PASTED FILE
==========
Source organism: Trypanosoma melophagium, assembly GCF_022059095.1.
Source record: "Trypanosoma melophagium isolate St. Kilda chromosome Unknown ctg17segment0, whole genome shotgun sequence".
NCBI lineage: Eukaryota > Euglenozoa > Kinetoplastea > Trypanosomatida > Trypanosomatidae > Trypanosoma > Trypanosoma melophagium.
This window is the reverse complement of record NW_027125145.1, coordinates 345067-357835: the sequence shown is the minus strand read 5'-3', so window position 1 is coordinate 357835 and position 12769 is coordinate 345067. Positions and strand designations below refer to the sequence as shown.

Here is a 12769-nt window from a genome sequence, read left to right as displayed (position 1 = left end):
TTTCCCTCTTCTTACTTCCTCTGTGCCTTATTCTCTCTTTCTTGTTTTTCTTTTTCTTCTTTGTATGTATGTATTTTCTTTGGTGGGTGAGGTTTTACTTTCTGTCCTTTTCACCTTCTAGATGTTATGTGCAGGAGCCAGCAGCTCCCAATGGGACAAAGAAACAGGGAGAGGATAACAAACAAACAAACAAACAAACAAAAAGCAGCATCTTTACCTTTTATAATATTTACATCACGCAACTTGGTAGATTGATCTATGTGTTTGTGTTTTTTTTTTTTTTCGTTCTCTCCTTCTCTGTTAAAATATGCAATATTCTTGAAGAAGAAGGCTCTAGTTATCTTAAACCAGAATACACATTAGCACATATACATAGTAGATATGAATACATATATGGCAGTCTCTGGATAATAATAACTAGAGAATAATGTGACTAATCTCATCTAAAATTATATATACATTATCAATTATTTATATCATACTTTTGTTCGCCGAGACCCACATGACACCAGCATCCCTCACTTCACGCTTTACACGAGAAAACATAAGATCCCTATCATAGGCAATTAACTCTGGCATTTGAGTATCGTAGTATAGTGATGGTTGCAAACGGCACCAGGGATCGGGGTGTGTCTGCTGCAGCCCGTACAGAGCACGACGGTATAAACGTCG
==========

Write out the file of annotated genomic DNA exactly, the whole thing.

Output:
Source organism: Trypanosoma melophagium, assembly GCF_022059095.1.
Source record: "Trypanosoma melophagium isolate St. Kilda chromosome Unknown ctg17segment0, whole genome shotgun sequence".
NCBI lineage: Eukaryota > Euglenozoa > Kinetoplastea > Trypanosomatida > Trypanosomatidae > Trypanosoma > Trypanosoma melophagium.
This window is the reverse complement of record NW_027125145.1, coordinates 345067-357835: the sequence shown is the minus strand read 5'-3', so window position 1 is coordinate 357835 and position 12769 is coordinate 345067. Positions and strand designations below refer to the sequence as shown.

Here is a 12769-nt window from a genome sequence, read left to right as displayed (position 1 = left end):
TTTCCCTCTTCTTACTTCCTCTGTGCCTTATTCTCTCTTTCTTGTTTTTCTTTTTCTTCTTTGTATGTATGTATTTTCTTTGGTGGGTGAGGTTTTACTTTCTGTCCTTTTCACCTTCTAGATGTTATGTGCAGGAGCCAGCAGCTCCCAATGGGACAAAGAAACAGGGAGAGGATAACAAACAAACAAACAAACAAACAAAAAGCAGCATCTTTACCTTTTATAATATTTACATCACGCAACTTGGTAGATTGATCTATGTGTTTGTGTTTTTTTTTTTTTTCGTTCTCTCCTTCTCTGTTAAAATATGCAATATTCTTGAAGAAGAAGGCTCTAGTTATCTTAAACCAGAATACACATTAGCACATATACATAGTAGATATGAATACATATATGGCAGTCTCTGGATAATAATAACTAGAGAATAATGTGACTAATCTCATCTAAAATTATATATACATTATCAATTATTTATATCATACTTTTGTTCGCCGAGACCCACATGACACCAGCATCCCTCACTTCACGCTTTACACGAGAAAACATAAGATCCCTATCATAGGCAATTAACTCTGGCATTTGAGTATCGTAGTATAGTGATGGTTGCAAACGGCACCAGGGATCGGGGTGTGTCTGCTGCAGCCCGTACAGAGCACGACGGTATAAACGTCG